Perhaps most convincing is the fact that “Many of the countries with the highest scoring students on achievement tests, such as Japan, Denmark, and the Czech Republic, have teachers who assign little homework. It seems that the more homework a nation’s teachers assign, the worse that nation’s students do on the achievement tests” (http://www.sup.org/book.cgi?id=7192).

Regarding how much homework should be assigned, The Center for Public Education and other groups currently recommend no homework in elementary school, about one hour per night in middle school, and between 1.5 and 2.5 hours a night in high school. In light of these research-based guidelines, it is understandable that many parents are angry and frustrated when their young children are forced to do an hour or more of homework each night. In fact, many parents admit they are frustrated to the point of often doing their children’s homework for them.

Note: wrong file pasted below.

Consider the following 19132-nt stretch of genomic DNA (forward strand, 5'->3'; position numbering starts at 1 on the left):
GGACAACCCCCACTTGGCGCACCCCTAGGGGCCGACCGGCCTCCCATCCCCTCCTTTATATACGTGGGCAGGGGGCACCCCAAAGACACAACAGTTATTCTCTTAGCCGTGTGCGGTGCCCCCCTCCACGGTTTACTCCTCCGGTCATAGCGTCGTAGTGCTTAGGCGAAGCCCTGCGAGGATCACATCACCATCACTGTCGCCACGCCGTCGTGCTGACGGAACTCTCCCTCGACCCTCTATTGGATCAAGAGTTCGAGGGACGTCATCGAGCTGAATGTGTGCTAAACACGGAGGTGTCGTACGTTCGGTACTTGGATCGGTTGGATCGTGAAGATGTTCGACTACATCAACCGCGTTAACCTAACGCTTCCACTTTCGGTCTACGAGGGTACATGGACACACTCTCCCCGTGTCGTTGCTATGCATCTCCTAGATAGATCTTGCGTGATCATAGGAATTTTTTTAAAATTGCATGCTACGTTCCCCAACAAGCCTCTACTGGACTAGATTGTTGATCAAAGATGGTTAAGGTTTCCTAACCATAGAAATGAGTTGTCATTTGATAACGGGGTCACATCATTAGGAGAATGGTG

Many educators and parents who want homework policies reevaluated in light of recent research are working together to set up task forces. Your co-workers with school-age children might talk about the feasibility of volunteering to set up and/or serve on such a task force. Many Parent Teacher Associations (PTAs) across the nation are initiating this kind of dialogue by showing the film Race to Nowhere, described as a “film and call to mobilize families, educators and policy makers to challenge current assumptions on how to best prepare the youth of America to become healthy, bright, contributing and leading citizens.” The follow-up discussions will no doubt include the topic of homework.

Ask Dr. Gramma Karen is published every Thursday.